Choose A Cloud Storage 300x231 Google Drive Opens Price War for Online Cloud Storage ProvidersGoogle has made it clear for years that they’re determined to be the number one name in the cloud storage game. Google has announced a reduction in the price of their subscriptions to the service cloud storage, Google Drive, thanks to a series of infrastructure improvements.

While iCloud gives 5 GB of storage for free to all Apple device owners, Google Drive’s basic service has provided 15 GB for free since May of 2013. Specifically, the company has announced the new prices that will be set as follows – for $1.99 a month ($24 dollars a year), just $4 more than 20GB of iCloud, Google Drive users get 100GB of storage. For $9.99 a month, or $120 a year, Drive users get 1 TB of cloud storage. A $100 a year of paid iCloud service meanwhile only nets iCloud users a total of 55 GB of total storage, and Dropbox users 100 GB. These options do not eliminate the option of free storage that will remain in effect for all users with an account on the Google platform.

Google Drive isn’t only about storage; it’s also where Google productivity apps live, and it’s closely linked to its photo sharing-storage tools and Gmail, all of which share the same pool of available online storage.

With this move, Google makes it much more accessible and attractive premium services related to Google Drive winking at those users who searched for a cloud storage solution with plenty of space but without having to pay crazy.

The Cloud Storage Price War Begins

The cloud storage space has become extremely competitive in recent years, with services popping up from independent firms like Box and Mega, as well as major tech firms like Amazon, Microsoft, Google and of course Apple. They’re all fairly similar, except for of course pricing and device compatibility.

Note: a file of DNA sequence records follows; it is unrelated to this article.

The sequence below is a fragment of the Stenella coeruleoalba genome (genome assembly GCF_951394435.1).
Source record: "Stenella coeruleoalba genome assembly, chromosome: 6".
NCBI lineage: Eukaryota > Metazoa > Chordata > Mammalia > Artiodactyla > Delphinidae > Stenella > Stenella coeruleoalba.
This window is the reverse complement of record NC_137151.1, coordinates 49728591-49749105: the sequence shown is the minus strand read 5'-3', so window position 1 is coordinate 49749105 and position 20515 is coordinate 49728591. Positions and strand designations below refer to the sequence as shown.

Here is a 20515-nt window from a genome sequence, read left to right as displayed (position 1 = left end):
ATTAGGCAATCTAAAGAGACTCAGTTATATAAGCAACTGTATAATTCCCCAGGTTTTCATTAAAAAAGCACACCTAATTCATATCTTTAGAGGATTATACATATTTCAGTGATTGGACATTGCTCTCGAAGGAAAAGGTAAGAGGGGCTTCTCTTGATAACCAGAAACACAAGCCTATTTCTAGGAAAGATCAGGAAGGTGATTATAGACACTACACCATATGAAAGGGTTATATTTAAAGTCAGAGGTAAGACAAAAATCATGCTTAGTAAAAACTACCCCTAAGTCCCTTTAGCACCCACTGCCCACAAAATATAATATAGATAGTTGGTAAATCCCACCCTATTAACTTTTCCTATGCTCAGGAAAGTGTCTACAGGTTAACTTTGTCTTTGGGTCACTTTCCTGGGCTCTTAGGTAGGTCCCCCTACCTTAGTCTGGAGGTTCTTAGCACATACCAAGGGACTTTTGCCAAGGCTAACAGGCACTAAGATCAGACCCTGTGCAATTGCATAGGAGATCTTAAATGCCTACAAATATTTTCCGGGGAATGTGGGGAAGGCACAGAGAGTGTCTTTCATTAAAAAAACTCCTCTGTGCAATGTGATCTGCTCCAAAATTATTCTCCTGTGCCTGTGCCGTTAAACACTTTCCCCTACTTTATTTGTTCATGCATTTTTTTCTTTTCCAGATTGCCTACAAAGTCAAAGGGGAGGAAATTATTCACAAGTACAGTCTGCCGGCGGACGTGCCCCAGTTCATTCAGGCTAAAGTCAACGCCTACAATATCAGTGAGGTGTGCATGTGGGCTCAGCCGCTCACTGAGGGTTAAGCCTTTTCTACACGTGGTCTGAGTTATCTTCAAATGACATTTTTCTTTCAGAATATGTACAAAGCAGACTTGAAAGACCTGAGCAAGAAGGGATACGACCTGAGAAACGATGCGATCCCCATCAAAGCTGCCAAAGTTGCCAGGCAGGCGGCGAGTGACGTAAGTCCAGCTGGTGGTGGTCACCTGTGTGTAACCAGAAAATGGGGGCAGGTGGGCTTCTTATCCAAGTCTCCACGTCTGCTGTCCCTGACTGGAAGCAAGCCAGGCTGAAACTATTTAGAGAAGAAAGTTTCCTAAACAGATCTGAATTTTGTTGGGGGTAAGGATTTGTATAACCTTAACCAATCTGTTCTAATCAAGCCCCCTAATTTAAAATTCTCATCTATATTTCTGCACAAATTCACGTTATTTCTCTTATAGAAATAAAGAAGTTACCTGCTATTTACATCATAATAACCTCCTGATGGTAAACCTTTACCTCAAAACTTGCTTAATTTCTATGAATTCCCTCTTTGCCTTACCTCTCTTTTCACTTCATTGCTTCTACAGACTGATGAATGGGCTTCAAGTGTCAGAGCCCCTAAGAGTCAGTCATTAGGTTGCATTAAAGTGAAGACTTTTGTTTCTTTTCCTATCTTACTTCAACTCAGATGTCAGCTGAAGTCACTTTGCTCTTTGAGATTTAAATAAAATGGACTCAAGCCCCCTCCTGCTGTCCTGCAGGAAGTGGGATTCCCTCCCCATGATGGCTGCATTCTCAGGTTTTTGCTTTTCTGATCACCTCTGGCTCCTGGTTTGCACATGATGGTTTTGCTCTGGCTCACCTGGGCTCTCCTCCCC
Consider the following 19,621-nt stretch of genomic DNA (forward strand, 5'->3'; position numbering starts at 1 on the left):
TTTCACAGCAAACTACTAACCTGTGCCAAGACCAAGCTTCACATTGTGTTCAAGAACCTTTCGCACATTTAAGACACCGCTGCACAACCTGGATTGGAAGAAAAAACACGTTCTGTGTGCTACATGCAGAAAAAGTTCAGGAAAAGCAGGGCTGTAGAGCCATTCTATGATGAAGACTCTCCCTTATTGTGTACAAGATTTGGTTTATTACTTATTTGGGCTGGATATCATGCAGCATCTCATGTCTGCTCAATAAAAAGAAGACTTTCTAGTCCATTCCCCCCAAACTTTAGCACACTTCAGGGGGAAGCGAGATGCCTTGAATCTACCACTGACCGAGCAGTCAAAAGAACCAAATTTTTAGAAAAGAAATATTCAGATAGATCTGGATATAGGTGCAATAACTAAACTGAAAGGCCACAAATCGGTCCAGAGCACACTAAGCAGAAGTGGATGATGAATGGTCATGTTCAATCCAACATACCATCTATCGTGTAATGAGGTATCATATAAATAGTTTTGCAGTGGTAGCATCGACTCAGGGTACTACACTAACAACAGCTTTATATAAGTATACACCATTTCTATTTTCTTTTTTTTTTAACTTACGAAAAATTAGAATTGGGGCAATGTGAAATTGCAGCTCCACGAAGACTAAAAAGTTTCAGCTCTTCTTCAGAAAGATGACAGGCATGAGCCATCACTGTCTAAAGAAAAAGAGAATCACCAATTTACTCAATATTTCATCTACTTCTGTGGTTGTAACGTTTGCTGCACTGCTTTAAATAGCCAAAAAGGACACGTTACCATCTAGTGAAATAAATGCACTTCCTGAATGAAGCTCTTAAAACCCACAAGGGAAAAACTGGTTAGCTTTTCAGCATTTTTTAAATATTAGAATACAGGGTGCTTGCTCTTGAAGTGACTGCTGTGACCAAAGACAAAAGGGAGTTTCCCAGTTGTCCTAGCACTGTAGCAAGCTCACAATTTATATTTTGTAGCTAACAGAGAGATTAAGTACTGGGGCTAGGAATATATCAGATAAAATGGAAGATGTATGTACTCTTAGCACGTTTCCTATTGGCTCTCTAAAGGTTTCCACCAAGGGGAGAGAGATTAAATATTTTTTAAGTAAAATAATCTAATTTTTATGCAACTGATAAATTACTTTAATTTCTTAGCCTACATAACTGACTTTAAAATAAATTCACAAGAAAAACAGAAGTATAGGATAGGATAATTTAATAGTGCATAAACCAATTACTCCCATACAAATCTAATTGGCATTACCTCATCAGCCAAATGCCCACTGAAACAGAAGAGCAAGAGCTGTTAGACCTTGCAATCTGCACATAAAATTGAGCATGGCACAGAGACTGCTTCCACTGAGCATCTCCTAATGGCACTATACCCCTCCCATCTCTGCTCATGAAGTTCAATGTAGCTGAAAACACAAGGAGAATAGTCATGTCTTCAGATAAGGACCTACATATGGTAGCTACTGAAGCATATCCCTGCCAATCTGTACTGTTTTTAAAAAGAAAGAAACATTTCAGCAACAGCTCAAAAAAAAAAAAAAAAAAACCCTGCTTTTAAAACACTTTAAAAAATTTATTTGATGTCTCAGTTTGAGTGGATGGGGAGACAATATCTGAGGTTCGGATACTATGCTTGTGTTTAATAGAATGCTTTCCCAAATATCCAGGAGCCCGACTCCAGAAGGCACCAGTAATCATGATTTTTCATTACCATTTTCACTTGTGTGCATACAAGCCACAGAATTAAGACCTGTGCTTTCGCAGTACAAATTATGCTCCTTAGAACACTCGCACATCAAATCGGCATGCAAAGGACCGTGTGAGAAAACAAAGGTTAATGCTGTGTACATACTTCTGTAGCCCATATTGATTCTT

The sharp drop in Google Drive prices is a sign of strong competition in the services sector of online storage, where each platform trying to convince users to store their files in it rather than a rival. If a strong storage space is a key argument in choosing a service, the price is equally important.

For comparison, the popular cloud service Dropbox, which is used by over 200 million people, offers a free 2 GB only. The cost of storing 100 GB is $ 9.99 per month or $ 99 per year. In addition, Dropbox offers corporate tariff plan: unlimited space for groups of 5 people and costs $ 15 per user per month. Users who go with Box can get 10 GB of free storage. For $5 per month, they can get 100 GB of space. Box’s Business plan offers users 1,000 GB of storage for $15 per month per user, but there must be a minimum of three users on the plan, bringing the minimum price to $45.

Microsoft, in turn, offers a free 7 GB of space in their cloud storage. Recently, it has been renamed from SkyDrive in OneDrive. For $25 a year, Microsoft offers 50 GB extra space in addition to the free offer.

To be fair, Google’s Drive pricing was already lower than the other most popular service Dropbox, with a 100GB plan costing $4.99 per month vs. $9.99. But that extra $3 per-month savings equates out to $36 per year, making it even more attractive. Google also has the advantage of its new fleet of Chromebooks, Chromeboxes and Android devices, all of which have Google apps installed. Google’s lower cloud storage prices will also entice more people to buy Chromebooks, which will in turn eat away at yet another part of Microsoft’s business.

  • http://www.cloudways.com/en/ Ahsan Parwez

    I prefer Google Drive over others, it is more stable and synchronizes the updated files instantly.

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